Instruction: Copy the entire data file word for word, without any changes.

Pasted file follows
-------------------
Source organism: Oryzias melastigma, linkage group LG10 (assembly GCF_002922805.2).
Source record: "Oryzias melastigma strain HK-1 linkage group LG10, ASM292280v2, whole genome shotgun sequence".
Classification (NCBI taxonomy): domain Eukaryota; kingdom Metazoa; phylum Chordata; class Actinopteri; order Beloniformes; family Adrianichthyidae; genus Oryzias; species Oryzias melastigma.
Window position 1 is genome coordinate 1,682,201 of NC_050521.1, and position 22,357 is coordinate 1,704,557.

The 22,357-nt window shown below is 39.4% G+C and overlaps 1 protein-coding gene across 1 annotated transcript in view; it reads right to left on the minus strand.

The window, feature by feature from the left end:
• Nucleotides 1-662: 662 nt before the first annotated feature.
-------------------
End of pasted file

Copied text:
Source organism: Oryzias melastigma, linkage group LG10 (assembly GCF_002922805.2).
Source record: "Oryzias melastigma strain HK-1 linkage group LG10, ASM292280v2, whole genome shotgun sequence".
Classification (NCBI taxonomy): domain Eukaryota; kingdom Metazoa; phylum Chordata; class Actinopteri; order Beloniformes; family Adrianichthyidae; genus Oryzias; species Oryzias melastigma.
Window position 1 is genome coordinate 1,682,201 of NC_050521.1, and position 22,357 is coordinate 1,704,557.

The 22,357-nt window shown below is 39.4% G+C and overlaps 1 protein-coding gene across 1 annotated transcript in view; it reads right to left on the minus strand.

The window, feature by feature from the left end:
• Nucleotides 1-662: 662 nt before the first annotated feature.